So some people that probably sounds really old and formulated but for them it worked because they needed to have it written down, it needed to be a concrete thing, “Okay at 5 O’clock we’re going to have 20 minutes to sit down and at least look at each other and talk to each other, no technology [laughter], no interference,” you know work can wait 20 minutes because this is the time that we are going to reconnect.
Little things like that make a big difference.
Dave: I can so relate to that, I don’t know if I told you the story, now my wife and I part of the reason I started working with physicians was due the birth of our youngest daughter who came out to the world at 23 weeks just stationally with like 12.4 ounces–
Julia: That is amazing.
Dave: And we are in the [?00:13:48] for four or five months and then she ended coming home on oxygen and thank goodness she’s relatively healthy today and doing wonderful, you’ll never know it but the whole time period, that whole first year, we just grew apart and everything just seemed like work and I know a lot of physicians can relate to this that when it just seems like relationship is work it can be so hard so I had to do in my schedule then my wife and I almost got to a breaking point you know I had to put in little things into my schedule, once a week just something to show her I care.
It might be a little note I find on the internet if I spent 10 minutes trying to find something, I send her something and just a little touches like that that I put my calendar to let her know hi, I’m thinking of you has helped so much in our relationship.
Julia: Absolutely, that’s wonderful because I think in a weird way it’s so well intended that the first thing that we lose is the connection to the person we love the most.
It’s almost like you are a sure thing, like I know you’re here and I know I’m here for you, I know we’re not going anywhere but because of that, it can be lower in the priority list, those things that I need to pay attention to today and honoring how important that is in little ways like that mean so much to just let the person know, okay you are thinking about me, you know that’s a wonderful energy to carry with you throughout the day.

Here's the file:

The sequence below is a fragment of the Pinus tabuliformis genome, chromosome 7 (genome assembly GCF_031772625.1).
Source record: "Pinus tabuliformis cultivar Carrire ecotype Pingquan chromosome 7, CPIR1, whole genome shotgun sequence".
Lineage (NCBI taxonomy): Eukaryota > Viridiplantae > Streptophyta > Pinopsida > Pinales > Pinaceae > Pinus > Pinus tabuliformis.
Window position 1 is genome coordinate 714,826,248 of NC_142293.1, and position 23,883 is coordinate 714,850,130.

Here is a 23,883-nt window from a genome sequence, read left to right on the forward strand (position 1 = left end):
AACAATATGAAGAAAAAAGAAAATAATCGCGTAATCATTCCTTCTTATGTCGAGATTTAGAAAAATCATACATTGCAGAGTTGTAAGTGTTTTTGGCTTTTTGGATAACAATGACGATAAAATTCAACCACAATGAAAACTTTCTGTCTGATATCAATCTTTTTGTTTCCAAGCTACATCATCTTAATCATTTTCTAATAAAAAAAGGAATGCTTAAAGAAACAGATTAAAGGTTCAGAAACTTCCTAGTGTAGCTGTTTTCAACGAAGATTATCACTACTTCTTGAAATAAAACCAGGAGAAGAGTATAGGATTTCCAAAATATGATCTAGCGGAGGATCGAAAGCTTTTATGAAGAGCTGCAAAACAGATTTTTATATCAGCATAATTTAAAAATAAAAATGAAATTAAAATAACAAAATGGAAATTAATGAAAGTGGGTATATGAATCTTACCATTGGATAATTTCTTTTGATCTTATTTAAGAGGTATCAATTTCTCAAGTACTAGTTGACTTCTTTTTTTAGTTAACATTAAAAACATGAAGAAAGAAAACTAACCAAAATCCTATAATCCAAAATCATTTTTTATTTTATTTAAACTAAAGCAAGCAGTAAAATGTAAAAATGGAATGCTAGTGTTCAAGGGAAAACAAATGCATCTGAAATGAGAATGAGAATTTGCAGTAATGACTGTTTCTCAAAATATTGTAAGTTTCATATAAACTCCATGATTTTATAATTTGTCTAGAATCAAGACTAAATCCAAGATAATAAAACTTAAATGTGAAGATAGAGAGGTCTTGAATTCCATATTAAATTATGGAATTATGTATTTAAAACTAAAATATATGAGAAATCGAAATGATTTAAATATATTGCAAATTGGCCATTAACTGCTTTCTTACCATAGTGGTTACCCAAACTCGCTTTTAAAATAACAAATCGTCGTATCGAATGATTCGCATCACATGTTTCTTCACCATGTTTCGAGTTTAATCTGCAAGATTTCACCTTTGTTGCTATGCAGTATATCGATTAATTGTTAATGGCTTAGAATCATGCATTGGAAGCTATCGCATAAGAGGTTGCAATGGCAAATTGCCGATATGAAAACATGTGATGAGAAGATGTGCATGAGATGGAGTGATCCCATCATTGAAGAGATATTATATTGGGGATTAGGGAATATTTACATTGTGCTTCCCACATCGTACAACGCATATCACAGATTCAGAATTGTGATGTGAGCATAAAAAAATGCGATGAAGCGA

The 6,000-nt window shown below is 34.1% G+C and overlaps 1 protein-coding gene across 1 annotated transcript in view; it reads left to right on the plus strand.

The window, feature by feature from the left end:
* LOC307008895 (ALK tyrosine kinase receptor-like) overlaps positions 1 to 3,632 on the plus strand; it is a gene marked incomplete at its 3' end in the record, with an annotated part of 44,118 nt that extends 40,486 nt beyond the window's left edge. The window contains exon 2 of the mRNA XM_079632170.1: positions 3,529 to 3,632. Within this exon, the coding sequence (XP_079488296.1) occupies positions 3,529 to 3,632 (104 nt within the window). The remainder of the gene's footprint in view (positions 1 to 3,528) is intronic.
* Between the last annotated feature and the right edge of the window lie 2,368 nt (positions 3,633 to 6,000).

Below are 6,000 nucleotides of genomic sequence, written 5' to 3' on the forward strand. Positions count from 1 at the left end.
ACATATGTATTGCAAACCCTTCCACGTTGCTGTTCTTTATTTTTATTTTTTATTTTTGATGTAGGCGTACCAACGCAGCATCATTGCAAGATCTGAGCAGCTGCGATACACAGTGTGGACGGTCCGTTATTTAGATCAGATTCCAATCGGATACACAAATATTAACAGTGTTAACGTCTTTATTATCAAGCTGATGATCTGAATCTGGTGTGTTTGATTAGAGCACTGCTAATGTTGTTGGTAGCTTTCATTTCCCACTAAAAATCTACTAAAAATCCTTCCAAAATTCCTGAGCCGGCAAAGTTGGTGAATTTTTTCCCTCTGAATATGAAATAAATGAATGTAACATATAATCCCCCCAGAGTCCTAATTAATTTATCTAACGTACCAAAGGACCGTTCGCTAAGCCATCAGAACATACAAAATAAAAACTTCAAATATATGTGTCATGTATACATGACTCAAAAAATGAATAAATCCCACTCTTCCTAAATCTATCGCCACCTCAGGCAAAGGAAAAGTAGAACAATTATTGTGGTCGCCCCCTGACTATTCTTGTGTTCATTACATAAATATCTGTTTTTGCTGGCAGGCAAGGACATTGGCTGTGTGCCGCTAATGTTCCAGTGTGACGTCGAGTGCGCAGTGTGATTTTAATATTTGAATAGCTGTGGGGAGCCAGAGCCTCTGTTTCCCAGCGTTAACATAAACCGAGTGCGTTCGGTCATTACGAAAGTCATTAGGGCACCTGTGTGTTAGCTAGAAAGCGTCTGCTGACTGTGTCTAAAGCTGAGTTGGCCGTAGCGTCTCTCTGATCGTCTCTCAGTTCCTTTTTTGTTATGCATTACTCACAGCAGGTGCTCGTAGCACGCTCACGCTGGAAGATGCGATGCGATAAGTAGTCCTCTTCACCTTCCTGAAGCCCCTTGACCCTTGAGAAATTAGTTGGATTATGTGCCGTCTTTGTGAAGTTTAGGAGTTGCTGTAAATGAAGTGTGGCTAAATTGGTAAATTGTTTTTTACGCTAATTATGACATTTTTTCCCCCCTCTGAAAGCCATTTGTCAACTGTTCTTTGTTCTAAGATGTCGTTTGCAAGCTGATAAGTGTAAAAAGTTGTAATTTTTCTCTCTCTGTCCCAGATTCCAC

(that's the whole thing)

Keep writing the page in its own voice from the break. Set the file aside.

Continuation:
There’s no big mystery about it, it’s just finding what works for you to kind of reestablish connection.
Dave: Lets talk about burn out you know burn out in a what a lot of people are calling assembly line medicine working for the big company, what is that look like in the physician patients that you u are treating?
Julia: Yeah, burn out you know we are really dealing with higher rates today than ever across specialties in medicine. From our research we thought that approximately 46% of physicians are burned out and just to add to the complications about 30% of physicians spouses are also burned out, so..
So it’s not just the physicians burn out, its everyone kind of burned out and I want to talk a little bit about what we mean by burn out, I think that it is a phrase that gets tossed around a little bit to day when it’s not always applicable, so for our work when we are identifying someone who’s really dealing with burn out we consider three key components.
The first is emotional exhaustions and this isn’t just I’m tired and I don’t want to get up and go to work, it’s really resent the routine demands that comes with the role that I have to fill out today, whether that’s my role at work or my role at home, you know I can’t seem to get it together to re-energize myself to go and do what I need to do.
The second factor is depersonalization of kind of acting as if I don’t care and this is where we see a lot of physicians get into trouble, you know many physicians who are referred to us or mandated coaching services are sent to us because of complaints related to depersonalization.
So a family who complains that a doctor is cold or this then, he doesn’t take time to talk to them, doesn’t take time to connect with them, a nursing faculty complains that a physicians screams at them too quickly whatever the case is, often times they’re mandated for some kind of coaching and when we get down to what’s really going on, very rarely is there truly a doctor who is just kind of a jerk in that and dealing with people.
More often than not this is someone who is basically traumatized by everything that he or she has been through, everything that he or she has dealt with through from training on and depersonalization is a defense mechanism you know this is a way that I can disconnect from how sad I am or how angry I am or I [?] am by all that’s happened.
The third aspect is a diminished sense of personal accomplishment so I never feel like I’m meeting expectations, my own or others no matter where I am, so if I’m at work I don’t feel good about how good I’m doing and I know that no one else is approving of what I’m doing.
If I’m at home I don’t feel good I am with my family and I sense that other people aren’t happy with that either because my partner is looking at me of the corners of his eyes when I’m distracted by my phone or whatever the case is, its constantly feeling like you’re not accomplishing what you need to accomplish.
So those are kind of main things we consider when we look out whether or not someone is burned out.
Dave: Well, in the same article that I was talking about and I think this kind of addresses that and maybe you agree, you listed 15 different ways on how to get happy, so tell us two or three of your favorites and how you’ve seen physicians overcome this horrible issue that they’re dealing with.